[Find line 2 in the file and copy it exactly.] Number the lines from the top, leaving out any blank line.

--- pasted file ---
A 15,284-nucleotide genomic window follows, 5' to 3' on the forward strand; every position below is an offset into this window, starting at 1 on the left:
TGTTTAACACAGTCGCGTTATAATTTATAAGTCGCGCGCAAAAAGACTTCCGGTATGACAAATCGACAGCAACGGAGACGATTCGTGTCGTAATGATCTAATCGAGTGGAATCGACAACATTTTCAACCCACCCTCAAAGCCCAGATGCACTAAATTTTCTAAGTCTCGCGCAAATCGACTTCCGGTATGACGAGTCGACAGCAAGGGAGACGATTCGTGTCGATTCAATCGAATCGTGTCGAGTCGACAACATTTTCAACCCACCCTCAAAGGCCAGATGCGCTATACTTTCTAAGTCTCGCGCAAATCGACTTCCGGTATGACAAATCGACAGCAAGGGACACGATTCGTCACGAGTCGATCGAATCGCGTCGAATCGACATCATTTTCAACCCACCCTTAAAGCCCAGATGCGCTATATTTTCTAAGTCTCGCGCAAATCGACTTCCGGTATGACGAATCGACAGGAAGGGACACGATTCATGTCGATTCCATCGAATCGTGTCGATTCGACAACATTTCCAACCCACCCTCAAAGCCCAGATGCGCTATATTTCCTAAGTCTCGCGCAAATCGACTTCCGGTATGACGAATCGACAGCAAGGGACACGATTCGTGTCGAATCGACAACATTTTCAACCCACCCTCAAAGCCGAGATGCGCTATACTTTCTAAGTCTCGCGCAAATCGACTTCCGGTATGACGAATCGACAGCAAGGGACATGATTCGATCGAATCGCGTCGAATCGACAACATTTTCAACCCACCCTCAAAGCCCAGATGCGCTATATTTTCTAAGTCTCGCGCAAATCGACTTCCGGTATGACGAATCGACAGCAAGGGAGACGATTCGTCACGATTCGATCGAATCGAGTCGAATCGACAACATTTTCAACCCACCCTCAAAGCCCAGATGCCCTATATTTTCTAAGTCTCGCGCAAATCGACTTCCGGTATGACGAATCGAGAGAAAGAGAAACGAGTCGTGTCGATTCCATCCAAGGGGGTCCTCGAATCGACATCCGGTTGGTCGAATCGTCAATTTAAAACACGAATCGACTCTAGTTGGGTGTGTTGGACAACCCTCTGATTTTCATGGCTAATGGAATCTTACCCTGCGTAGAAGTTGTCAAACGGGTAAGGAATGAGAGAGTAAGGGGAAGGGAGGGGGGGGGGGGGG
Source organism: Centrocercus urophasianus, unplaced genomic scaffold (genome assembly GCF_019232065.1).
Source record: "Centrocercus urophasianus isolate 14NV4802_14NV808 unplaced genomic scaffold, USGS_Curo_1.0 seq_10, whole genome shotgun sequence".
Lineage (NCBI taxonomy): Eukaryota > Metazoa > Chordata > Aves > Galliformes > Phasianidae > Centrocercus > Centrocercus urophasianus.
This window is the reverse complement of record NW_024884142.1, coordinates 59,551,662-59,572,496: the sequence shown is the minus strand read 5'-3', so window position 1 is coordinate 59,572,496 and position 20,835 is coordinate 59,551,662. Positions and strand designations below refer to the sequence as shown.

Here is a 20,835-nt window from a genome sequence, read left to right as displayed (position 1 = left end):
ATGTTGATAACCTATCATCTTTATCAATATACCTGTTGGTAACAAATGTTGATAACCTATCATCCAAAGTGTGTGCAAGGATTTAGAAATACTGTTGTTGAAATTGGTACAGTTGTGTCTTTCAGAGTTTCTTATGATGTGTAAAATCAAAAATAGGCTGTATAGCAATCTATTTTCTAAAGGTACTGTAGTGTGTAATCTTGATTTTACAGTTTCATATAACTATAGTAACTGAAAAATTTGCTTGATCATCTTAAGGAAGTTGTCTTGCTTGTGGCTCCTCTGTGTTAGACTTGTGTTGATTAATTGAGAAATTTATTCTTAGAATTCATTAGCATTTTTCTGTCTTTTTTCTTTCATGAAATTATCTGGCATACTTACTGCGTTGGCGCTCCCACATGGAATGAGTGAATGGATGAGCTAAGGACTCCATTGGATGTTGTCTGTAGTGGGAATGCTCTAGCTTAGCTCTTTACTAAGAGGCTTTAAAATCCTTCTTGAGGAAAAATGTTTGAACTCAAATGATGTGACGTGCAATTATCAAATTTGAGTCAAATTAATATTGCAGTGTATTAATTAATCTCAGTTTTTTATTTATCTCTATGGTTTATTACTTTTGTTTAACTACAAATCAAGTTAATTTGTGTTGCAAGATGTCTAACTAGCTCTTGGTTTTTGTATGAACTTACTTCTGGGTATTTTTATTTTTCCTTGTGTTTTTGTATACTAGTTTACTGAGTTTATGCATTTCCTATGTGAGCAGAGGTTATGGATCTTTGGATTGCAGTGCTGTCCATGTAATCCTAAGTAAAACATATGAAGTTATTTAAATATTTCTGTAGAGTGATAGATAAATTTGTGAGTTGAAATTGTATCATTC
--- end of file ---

TGTTTAACACAGTCGCGTTATAATTTATAAGTCGCGCGCAAAAAGACTTCCGGTATGACAAATCGACAGCAACGGAGACGATTCGTGTCGTAATGATCTAATCGAGTGGAATCGACAACATTTTCAACCCACCCTCAAAGCCCAGATGCACTAAATTTTCTAAGTCTCGCGCAAATCGACTTCCGGTATGACGAGTCGACAGCAAGGGAGACGATTCGTGTCGATTCAATCGAATCGTGTCGAGTCGACAACATTTTCAACCCACCCTCAAAGGCCAGATGCGCTATACTTTCTAAGTCTCGCGCAAATCGACTTCCGGTATGACAAATCGACAGCAAGGGACACGATTCGTCACGAGTCGATCGAATCGCGTCGAATCGACATCATTTTCAACCCACCCTTAAAGCCCAGATGCGCTATATTTTCTAAGTCTCGCGCAAATCGACTTCCGGTATGACGAATCGACAGGAAGGGACACGATTCATGTCGATTCCATCGAATCGTGTCGATTCGACAACATTTCCAACCCACCCTCAAAGCCCAGATGCGCTATATTTCCTAAGTCTCGCGCAAATCGACTTCCGGTATGACGAATCGACAGCAAGGGACACGATTCGTGTCGAATCGACAACATTTTCAACCCACCCTCAAAGCCGAGATGCGCTATACTTTCTAAGTCTCGCGCAAATCGACTTCCGGTATGACGAATCGACAGCAAGGGACATGATTCGATCGAATCGCGTCGAATCGACAACATTTTCAACCCACCCTCAAAGCCCAGATGCGCTATATTTTCTAAGTCTCGCGCAAATCGACTTCCGGTATGACGAATCGACAGCAAGGGAGACGATTCGTCACGATTCGATCGAATCGAGTCGAATCGACAACATTTTCAACCCACCCTCAAAGCCCAGATGCCCTATATTTTCTAAGTCTCGCGCAAATCGACTTCCGGTATGACGAATCGAGAGAAAGAGAAACGAGTCGTGTCGATTCCATCCAAGGGGGTCCTCGAATCGACATCCGGTTGGTCGAATCGTCAATTTAAAACACGAATCGACTCTAGTTGGGTGTGTTGGACAACCCTCTGATTTTCATGGCTAATGGAATCTTACCCTGCGTAGAAGTTGTCAAACGGGTAAGGAATGAGAGAGTAAGGGGAAGGGAGGGGGGGGGGGGGG